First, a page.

With this interactive site, Mitchell, dean of architecture and planning at M.I.T., certainly redefines our idea of a book: The seven chapters are amply hyperlinked, reviews will be posted on an ongoing basis, and readers are invited to leave comments, to which the author may respond. Mitchell even provides the URLs to hundreds of 'surf sites' that cover subjects from advertising to the World Wide Web. Eventually, however, the book must be read.
Here the site falters somewhat. Mitchell spends a lot of time musing about cyberspace's history and the digital future in overwrought prose, describing a book as 'tree flakes encased in dead cow,' and the Internet as a 'worldwide, time-zone-spanning optic nerve with electronic eyeballs at its endpoints?' In addition, he offers few solid details about the social systems and funds that must be in place for his ruminations on the future to become reality. It's doubtful, for example, that a nation unable to agree on a national health care plan would support homes networked as virtual clinics, replete with diagnostic and monitoring devices.
Mitchell is on firmer ground when he offers suggestions on how virtual and physical public spaces should relate. Citizen access to electronic public sites (such as government agency Web pages and community networks) shouldn't be limited to computers in the home or business, he writes. People need access via civic architecture: the electronic kiosk in the lobby of city hall or in the public library. Here Mitchell is more realistic: he realizes that these electronic networks inevitably will compete with other public works for scarce funds.
Finally, as parks and squares must be attractive to all, so should the public areas of cyberspace. An interface that depends on 'cryptic commands,' writes Mitchell, 'is as much a barrier to most people as is a flight of steps to a park user in a wheelchair.' Software functions and interface design, he notes, are now as important as floor plans and construction materials.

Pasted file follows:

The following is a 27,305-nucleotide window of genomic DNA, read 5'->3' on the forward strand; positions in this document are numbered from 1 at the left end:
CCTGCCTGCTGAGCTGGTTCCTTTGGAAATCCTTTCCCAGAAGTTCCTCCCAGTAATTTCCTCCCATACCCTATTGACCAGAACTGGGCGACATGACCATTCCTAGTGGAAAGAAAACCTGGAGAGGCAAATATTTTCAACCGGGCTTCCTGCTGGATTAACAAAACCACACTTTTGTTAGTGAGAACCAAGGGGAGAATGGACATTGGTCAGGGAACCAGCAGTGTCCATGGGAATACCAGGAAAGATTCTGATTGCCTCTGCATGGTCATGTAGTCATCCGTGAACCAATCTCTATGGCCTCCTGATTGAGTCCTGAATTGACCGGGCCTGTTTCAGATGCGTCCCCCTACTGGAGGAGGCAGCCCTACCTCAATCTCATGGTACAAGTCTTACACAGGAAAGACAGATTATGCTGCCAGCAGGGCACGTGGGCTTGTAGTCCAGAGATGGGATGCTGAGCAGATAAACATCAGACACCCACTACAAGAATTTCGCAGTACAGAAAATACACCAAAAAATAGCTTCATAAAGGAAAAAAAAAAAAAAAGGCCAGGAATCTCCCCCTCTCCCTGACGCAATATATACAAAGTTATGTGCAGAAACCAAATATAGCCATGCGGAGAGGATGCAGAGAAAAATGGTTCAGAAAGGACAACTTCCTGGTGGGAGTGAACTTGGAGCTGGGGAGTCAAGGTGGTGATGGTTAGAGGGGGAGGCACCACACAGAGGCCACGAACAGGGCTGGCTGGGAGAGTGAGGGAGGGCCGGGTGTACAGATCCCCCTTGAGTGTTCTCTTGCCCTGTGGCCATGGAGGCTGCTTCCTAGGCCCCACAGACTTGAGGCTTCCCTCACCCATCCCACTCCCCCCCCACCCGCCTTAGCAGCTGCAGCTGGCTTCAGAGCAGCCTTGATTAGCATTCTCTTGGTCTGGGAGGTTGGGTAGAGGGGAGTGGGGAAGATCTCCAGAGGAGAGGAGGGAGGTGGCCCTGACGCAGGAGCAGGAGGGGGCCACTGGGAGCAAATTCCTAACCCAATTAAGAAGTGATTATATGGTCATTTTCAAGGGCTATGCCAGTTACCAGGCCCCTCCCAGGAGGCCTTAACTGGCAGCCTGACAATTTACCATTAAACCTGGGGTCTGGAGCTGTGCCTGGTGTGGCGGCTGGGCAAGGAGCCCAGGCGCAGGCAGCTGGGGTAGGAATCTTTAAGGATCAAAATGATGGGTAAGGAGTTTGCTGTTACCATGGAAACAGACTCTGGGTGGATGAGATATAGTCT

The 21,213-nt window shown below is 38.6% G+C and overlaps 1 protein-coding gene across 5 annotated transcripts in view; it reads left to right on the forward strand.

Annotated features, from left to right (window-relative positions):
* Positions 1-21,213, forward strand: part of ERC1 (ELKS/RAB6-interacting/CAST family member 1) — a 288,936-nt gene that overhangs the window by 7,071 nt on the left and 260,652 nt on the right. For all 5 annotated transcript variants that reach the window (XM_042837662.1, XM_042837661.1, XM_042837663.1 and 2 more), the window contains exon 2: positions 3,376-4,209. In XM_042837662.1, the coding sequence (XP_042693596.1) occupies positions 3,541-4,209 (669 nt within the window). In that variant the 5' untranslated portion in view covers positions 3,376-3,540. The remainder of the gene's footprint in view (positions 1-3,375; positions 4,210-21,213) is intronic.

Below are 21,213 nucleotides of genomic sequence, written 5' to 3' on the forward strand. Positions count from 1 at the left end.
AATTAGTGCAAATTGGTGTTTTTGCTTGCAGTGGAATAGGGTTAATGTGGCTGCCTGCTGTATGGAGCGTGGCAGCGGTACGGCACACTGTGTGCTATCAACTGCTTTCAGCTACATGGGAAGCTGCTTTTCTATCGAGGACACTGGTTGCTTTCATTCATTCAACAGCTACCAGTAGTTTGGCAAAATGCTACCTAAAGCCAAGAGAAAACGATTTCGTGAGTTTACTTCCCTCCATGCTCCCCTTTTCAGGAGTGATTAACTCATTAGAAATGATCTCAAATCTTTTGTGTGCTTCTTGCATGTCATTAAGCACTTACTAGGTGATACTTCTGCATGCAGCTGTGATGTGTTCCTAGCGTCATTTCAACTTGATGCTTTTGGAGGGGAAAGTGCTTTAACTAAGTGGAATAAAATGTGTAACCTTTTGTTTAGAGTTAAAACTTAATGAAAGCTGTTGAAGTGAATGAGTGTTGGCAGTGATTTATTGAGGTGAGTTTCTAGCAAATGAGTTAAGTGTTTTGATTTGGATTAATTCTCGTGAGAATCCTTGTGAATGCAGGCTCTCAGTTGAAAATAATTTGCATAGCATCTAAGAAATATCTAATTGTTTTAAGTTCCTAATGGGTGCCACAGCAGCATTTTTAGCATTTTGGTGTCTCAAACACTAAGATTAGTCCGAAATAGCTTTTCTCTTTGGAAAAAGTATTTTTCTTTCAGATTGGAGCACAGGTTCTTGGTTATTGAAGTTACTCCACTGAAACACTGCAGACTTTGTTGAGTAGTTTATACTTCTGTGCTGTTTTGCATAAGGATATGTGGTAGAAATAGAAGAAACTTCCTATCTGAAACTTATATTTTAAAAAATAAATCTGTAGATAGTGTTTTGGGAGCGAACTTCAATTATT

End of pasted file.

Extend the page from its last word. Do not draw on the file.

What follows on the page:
-- Review by Teresa Austin
The bandwidth-disadvantaged are the new have-nots. It's simple; if you cannot get bits on and off in sufficient quantity, you cannot directly benefit from the Net. The consequences of this are brutally obvious. If the value of real estate in the traditional urban fabric is determined by location, location, location, (as property pundits never tire of repeating), then the value of a network connection is determined by bandwidth, bandwidth, bandwidth. Accessibility is redefined; tapping directly into a broadband data highway is like being on Main Street, but a low baud-rate connection puts you out in the boonies, where the flow of information reduces to a trickle, where you cannot make so many connections, and where interactions are less intense. The bondage of bandwidth is displacing the tyranny of distance, and a new economy of land use and transportation is emerging -- an economy in which high-bandwidth connectivity is an increasingly crucial variable. Since the cost of a high-bandwidth cable connection grows with distance, information hot spots often develop around high-capacity data sources, much as oases grow up around wells.
City of Bits: Space, Place And The Infobahn
(MIT Press, $20 softcover)
Online version: http://www-mitpress.mit.edu/City_of_Bits